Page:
28 November 2012

Bilingual Today, French Tomorrow and the Bigots of Yesteryear



Bilingual Today, French Tomorrow:

     Trudeau's Master Plan and How It Can Be Stopped
J.V. Andrew
Richmond Hill, ON: BMG, 1977
137 pages

This review now appears, revised and rewritten, in my new book:
The Dusty Bookcase:
A Journey Through Canada's
Forgotten, Neglected, and Suppressed Writing
Available at the very best bookstores and through

Related posts:

8 comments:

  1. But what about "Red Maple--How Canada Became the People's Republic of Canada in 1981"? That sounds pretty cool.

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    1. Sadly, I've yet to come across a copy. That said, the description provided by Winnett Boyd in the Forward to Bilingual Today, French Tomorrow has me sold:

      "In his book, RED MAPLE, Kenneth McDonald traced the phenomenal growth of government under Prime Minister Trudeau to its logical conclusion - complete state control of Canada's economy and Mr. Trudeau's emergence, in 1981, as Premier of The People's Republic of Canada."

      Boyd later wonders whether the country isn't destined to have "the worst of both worlds and become La Republique [sic] Populaire de [sic] Canada."

      I suppose it's too much to hope for a revised second edition.

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    2. If you can't find a copy, I can't imagine who can. I always wonder, with things like Superstorm Sandy, if we lose the last paper copies of things, in people's flooded basements in Queens.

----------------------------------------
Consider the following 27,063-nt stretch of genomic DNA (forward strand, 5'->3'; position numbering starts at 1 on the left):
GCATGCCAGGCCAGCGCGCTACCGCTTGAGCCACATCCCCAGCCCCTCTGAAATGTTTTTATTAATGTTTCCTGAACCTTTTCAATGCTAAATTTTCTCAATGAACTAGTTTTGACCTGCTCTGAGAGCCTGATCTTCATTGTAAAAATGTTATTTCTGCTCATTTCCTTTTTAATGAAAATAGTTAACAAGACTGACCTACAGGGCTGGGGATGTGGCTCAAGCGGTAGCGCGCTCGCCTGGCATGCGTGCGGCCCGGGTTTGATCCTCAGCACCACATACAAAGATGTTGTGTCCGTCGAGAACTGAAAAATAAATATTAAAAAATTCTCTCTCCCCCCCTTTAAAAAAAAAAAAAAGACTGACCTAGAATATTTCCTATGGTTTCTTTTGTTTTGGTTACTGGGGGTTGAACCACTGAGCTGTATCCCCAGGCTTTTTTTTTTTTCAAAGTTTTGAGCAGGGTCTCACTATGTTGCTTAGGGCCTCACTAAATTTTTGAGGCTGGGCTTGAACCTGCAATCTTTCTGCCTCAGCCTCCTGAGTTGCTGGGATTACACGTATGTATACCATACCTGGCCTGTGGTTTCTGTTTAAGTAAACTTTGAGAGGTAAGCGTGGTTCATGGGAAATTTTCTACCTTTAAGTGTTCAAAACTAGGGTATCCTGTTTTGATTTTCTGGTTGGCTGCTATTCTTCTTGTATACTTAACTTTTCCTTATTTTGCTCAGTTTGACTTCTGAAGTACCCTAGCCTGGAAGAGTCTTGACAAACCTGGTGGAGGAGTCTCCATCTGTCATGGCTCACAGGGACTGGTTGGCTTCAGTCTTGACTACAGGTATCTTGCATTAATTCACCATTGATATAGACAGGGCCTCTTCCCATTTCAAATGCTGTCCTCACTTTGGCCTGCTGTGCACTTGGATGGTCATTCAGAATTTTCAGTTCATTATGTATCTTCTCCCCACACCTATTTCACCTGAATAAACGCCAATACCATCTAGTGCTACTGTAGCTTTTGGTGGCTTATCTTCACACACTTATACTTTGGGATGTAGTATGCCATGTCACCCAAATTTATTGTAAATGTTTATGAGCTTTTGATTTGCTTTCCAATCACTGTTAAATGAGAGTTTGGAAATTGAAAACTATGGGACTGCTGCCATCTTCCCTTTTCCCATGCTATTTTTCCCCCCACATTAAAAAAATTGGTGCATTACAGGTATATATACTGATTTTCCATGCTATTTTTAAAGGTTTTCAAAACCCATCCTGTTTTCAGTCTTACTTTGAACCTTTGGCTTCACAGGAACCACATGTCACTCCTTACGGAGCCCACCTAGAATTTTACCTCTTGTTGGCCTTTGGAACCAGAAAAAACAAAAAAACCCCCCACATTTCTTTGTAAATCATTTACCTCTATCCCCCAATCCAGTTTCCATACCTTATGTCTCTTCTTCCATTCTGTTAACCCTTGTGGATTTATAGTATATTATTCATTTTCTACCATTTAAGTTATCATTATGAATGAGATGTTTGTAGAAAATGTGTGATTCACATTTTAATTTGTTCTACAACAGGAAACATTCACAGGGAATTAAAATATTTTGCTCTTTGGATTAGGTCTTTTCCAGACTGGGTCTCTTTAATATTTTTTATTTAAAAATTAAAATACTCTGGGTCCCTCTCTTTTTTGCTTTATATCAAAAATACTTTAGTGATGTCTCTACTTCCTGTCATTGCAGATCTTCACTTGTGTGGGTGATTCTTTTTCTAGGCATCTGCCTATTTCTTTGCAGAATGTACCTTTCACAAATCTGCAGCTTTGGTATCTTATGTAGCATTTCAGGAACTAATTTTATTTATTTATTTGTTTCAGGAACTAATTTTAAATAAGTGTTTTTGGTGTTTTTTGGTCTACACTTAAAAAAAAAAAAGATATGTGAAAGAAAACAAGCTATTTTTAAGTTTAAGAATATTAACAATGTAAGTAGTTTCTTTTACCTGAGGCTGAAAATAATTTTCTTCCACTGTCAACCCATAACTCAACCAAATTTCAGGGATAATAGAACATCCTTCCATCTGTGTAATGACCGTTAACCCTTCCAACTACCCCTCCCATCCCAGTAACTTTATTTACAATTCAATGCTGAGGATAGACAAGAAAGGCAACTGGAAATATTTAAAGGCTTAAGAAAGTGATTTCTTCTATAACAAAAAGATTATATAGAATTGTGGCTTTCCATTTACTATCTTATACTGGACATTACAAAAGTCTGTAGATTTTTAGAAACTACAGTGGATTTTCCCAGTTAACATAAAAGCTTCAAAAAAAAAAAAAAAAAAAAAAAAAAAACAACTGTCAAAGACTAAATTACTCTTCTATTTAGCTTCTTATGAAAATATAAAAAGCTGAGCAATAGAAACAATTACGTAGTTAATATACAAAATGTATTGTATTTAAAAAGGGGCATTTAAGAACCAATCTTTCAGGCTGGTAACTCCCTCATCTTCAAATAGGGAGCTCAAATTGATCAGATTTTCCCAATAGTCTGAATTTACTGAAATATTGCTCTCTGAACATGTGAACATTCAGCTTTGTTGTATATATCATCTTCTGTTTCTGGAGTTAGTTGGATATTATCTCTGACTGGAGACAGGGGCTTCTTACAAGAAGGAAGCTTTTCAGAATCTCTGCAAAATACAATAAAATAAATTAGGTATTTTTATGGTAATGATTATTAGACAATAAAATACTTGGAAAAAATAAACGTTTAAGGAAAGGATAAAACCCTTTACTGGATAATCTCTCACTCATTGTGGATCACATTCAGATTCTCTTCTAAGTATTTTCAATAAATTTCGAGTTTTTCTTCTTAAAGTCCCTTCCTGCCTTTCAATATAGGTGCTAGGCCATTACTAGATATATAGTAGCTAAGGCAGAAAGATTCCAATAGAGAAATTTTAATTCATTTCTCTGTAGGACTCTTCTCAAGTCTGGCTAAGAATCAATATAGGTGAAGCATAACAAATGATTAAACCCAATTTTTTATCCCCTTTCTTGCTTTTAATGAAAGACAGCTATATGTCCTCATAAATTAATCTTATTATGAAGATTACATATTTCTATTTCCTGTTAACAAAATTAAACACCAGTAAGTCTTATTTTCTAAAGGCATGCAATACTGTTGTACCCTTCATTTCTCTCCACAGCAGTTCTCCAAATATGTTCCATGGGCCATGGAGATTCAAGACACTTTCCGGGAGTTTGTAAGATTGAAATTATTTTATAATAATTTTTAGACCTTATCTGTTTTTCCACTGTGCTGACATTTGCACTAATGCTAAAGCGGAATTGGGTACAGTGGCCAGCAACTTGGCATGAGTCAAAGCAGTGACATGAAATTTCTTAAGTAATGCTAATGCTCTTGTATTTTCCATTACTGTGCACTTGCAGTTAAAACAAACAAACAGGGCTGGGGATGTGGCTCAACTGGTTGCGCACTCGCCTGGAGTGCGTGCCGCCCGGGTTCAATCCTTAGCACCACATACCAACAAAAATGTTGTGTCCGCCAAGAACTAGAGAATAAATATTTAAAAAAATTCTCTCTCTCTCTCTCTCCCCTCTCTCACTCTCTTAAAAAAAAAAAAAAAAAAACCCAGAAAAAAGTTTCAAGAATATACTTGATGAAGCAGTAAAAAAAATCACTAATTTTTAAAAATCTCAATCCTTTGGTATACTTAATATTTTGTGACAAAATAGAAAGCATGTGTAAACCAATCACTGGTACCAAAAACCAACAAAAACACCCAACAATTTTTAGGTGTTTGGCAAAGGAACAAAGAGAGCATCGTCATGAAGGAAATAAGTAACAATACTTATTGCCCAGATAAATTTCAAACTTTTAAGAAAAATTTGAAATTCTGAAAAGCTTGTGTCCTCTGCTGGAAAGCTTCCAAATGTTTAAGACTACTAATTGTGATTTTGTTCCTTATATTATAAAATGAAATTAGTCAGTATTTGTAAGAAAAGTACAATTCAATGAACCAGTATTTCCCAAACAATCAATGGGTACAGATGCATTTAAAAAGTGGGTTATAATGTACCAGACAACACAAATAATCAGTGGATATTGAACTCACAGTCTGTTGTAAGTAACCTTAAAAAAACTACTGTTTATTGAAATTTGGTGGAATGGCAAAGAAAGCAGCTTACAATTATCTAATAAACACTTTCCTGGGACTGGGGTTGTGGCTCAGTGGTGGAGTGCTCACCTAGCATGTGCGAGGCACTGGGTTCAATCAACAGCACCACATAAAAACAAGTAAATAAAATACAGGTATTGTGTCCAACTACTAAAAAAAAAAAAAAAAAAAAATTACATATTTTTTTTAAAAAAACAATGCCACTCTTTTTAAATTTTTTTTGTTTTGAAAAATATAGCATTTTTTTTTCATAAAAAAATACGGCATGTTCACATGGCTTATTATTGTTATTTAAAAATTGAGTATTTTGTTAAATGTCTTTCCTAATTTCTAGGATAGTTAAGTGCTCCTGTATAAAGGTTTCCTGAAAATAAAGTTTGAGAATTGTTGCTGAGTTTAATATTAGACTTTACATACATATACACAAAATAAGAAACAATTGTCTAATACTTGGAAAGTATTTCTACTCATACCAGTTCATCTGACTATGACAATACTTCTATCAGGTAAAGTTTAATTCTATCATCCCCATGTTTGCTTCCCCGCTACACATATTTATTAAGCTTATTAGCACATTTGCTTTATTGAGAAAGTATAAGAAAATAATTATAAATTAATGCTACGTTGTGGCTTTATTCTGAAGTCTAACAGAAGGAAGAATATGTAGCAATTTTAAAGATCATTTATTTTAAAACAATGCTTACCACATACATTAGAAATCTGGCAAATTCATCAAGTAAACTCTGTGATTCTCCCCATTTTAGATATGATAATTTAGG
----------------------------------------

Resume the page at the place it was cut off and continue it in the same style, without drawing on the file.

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    3. Truth be told, I haven't looked very hard. However, after Bilingual Today... I'm keen to track down every BMG title I can find.

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  2. Move to NB and you will see every word spoken in the book come to life.

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    1. I know New Brunswick well. Jock Andrew's predictions for the province are every bit as accurate as those of his BMG stablemate Kenneth McDonald - which is to say not at all. In this respect, both have something in common with Uri Geller and Jeane Dixon.

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  3. Used to be three or four copies in every used book store in central Ontario when I was living there. I read it years ago and the only thing that turned out to be accurate was the belligerence of Ottawa bus drivers.

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  4. Having lived in Ontario for most of my life, I have gotten more and more French shoved down my throat. When Quebec enacted it anti-English law, bill 101 in 1977 nothing was done to counter it. Instead, in the 1980s liberal leader David Peterson and NDP leader Bob Rae saw the 5% of people as French speaking as away into power wanted Ontario to be officially bilingual. To keep from losing votes from everyone else, we were told we were racist if we opposed to this. Since then, I have seen ads by all three levels of government posted in largely speaking areas only in French. As well, many English schools are being closed as more and more French ones open up. I've seen ads to encourage English speaking parents to send their children to French schools. It would seem like the plan here is to get the majority of the population able to use French comfortably so that there won't really be any need to have anything in English. When they can get this happening in all provinces, then there will be debates as to whether Canada should continue being officially bilingual and how much it will cost to do so. There will then be more and more pressure to do away with all bilingualism. And, since the majority of Canadians will be comfortable enough using French, it will be English will be eliminated as an official language.

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